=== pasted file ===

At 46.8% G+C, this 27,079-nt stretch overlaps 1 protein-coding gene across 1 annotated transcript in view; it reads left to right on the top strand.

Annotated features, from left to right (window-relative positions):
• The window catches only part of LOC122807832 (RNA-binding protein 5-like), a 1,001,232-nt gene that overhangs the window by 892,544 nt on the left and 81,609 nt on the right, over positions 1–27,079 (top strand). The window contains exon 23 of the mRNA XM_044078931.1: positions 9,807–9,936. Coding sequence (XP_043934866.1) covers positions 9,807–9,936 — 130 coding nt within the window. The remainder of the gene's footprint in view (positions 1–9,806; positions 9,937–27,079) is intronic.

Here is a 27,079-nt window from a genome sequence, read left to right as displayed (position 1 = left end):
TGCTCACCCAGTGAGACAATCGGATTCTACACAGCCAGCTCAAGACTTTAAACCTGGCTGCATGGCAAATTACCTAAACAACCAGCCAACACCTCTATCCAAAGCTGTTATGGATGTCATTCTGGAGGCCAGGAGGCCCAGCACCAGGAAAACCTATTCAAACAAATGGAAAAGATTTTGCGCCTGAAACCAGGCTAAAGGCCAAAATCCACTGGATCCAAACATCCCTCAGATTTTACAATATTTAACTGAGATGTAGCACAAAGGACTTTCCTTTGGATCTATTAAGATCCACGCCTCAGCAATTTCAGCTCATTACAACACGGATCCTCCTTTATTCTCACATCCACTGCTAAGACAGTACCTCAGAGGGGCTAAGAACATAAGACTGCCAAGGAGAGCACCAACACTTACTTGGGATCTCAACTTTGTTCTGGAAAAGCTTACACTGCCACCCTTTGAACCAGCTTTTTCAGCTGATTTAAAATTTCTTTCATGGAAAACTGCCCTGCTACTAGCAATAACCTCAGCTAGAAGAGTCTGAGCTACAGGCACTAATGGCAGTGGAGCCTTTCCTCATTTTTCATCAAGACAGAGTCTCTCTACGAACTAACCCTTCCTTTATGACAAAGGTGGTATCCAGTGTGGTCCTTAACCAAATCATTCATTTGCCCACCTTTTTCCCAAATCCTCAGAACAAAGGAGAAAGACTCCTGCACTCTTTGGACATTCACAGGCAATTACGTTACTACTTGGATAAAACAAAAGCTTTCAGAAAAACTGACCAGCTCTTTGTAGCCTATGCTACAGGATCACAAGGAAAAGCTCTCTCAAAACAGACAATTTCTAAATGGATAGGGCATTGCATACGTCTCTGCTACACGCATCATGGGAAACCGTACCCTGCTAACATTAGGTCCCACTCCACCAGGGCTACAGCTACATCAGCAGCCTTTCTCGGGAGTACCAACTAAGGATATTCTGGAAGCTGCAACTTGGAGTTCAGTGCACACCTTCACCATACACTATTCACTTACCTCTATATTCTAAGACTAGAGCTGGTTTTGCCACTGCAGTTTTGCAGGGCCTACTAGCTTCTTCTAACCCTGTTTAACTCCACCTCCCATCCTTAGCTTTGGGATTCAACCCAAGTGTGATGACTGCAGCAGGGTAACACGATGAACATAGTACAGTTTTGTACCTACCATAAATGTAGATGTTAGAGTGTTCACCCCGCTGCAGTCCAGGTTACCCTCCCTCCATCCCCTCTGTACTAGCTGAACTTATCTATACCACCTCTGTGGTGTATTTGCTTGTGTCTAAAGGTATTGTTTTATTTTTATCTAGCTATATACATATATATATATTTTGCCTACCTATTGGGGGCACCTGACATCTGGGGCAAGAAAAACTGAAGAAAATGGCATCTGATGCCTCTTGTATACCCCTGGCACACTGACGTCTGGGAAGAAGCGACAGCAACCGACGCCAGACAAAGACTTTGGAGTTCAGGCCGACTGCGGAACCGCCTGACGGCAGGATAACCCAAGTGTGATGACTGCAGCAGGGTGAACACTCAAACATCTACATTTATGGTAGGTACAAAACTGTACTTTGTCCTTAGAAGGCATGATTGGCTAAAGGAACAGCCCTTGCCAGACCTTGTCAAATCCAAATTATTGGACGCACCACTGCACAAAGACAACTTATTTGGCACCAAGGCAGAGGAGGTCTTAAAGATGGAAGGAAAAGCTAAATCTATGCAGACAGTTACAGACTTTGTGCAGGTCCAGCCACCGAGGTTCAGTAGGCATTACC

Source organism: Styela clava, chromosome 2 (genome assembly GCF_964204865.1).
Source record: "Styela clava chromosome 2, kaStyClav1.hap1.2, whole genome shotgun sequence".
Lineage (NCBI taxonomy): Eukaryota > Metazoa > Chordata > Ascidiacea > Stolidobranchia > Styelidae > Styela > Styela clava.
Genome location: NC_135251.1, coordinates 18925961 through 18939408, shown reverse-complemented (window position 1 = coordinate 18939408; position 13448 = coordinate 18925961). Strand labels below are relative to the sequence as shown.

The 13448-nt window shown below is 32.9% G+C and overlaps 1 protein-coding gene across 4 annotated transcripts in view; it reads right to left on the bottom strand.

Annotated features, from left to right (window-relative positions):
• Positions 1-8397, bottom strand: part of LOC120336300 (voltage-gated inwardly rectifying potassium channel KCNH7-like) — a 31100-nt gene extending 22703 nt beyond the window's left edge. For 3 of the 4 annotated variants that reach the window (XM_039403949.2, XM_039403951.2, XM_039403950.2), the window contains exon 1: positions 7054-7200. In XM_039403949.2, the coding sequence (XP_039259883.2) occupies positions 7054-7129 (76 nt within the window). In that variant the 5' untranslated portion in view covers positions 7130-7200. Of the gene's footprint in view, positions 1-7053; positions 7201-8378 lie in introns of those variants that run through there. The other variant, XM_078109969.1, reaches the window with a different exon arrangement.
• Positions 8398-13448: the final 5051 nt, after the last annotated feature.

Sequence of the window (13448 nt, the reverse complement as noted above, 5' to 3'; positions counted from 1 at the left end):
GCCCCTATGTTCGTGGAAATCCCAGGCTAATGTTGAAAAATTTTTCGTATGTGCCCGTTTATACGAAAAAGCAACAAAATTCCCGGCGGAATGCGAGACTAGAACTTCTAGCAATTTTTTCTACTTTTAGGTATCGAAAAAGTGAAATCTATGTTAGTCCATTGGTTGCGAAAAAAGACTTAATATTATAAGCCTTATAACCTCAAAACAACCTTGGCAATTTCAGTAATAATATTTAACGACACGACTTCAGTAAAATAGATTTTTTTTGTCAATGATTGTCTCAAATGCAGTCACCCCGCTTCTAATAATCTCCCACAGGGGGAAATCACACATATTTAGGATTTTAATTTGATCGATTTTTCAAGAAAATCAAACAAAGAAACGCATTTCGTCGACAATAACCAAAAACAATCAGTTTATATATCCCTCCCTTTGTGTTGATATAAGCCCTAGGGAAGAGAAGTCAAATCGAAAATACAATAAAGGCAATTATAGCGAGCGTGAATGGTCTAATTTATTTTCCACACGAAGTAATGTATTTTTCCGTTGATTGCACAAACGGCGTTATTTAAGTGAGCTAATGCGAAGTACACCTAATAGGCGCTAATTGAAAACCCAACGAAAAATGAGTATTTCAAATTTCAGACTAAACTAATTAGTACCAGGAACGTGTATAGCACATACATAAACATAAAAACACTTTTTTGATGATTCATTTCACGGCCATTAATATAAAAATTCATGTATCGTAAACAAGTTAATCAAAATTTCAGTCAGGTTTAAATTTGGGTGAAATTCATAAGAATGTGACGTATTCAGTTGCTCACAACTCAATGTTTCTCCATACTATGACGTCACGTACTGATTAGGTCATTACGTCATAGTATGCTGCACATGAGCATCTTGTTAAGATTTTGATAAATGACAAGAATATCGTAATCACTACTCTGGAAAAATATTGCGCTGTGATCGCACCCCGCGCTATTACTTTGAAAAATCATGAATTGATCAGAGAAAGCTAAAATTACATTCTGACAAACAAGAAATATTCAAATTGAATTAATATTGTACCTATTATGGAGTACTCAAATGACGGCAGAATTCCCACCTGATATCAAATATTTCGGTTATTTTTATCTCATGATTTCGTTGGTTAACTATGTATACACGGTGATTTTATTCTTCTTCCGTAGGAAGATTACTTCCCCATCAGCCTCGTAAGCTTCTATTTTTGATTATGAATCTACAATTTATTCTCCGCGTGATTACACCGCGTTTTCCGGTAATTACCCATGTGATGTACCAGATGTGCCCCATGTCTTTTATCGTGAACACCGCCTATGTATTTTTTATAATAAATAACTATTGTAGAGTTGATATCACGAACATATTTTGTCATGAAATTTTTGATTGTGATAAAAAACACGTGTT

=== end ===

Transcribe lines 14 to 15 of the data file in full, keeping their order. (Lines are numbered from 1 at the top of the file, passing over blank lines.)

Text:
Sequence of the window (13448 nt, the reverse complement as noted above, 5' to 3'; positions counted from 1 at the left end):
GCCCCTATGTTCGTGGAAATCCCAGGCTAATGTTGAAAAATTTTTCGTATGTGCCCGTTTATACGAAAAAGCAACAAAATTCCCGGCGGAATGCGAGACTAGAACTTCTAGCAATTTTTTCTACTTTTAGGTATCGAAAAAGTGAAATCTATGTTAGTCCATTGGTTGCGAAAAAAGACTTAATATTATAAGCCTTATAACCTCAAAACAACCTTGGCAATTTCAGTAATAATATTTAACGACACGACTTCAGTAAAATAGATTTTTTTTGTCAATGATTGTCTCAAATGCAGTCACCCCGCTTCTAATAATCTCCCACAGGGGGAAATCACACATATTTAGGATTTTAATTTGATCGATTTTTCAAGAAAATCAAACAAAGAAACGCATTTCGTCGACAATAACCAAAAACAATCAGTTTATATATCCCTCCCTTTGTGTTGATATAAGCCCTAGGGAAGAGAAGTCAAATCGAAAATACAATAAAGGCAATTATAGCGAGCGTGAATGGTCTAATTTATTTTCCACACGAAGTAATGTATTTTTCCGTTGATTGCACAAACGGCGTTATTTAAGTGAGCTAATGCGAAGTACACCTAATAGGCGCTAATTGAAAACCCAACGAAAAATGAGTATTTCAAATTTCAGACTAAACTAATTAGTACCAGGAACGTGTATAGCACATACATAAACATAAAAACACTTTTTTGATGATTCATTTCACGGCCATTAATATAAAAATTCATGTATCGTAAACAAGTTAATCAAAATTTCAGTCAGGTTTAAATTTGGGTGAAATTCATAAGAATGTGACGTATTCAGTTGCTCACAACTCAATGTTTCTCCATACTATGACGTCACGTACTGATTAGGTCATTACGTCATAGTATGCTGCACATGAGCATCTTGTTAAGATTTTGATAAATGACAAGAATATCGTAATCACTACTCTGGAAAAATATTGCGCTGTGATCGCACCCCGCGCTATTACTTTGAAAAATCATGAATTGATCAGAGAAAGCTAAAATTACATTCTGACAAACAAGAAATATTCAAATTGAATTAATATTGTACCTATTATGGAGTACTCAAATGACGGCAGAATTCCCACCTGATATCAAATATTTCGGTTATTTTTATCTCATGATTTCGTTGGTTAACTATGTATACACGGTGATTTTATTCTTCTTCCGTAGGAAGATTACTTCCCCATCAGCCTCGTAAGCTTCTATTTTTGATTATGAATCTACAATTTATTCTCCGCGTGATTACACCGCGTTTTCCGGTAATTACCCATGTGATGTACCAGATGTGCCCCATGTCTTTTATCGTGAACACCGCCTATGTATTTTTTATAATAAATAACTATTGTAGAGTTGATATCACGAACATATTTTGTCATGAAATTTTTGATTGTGATAAAAAACACGTGTT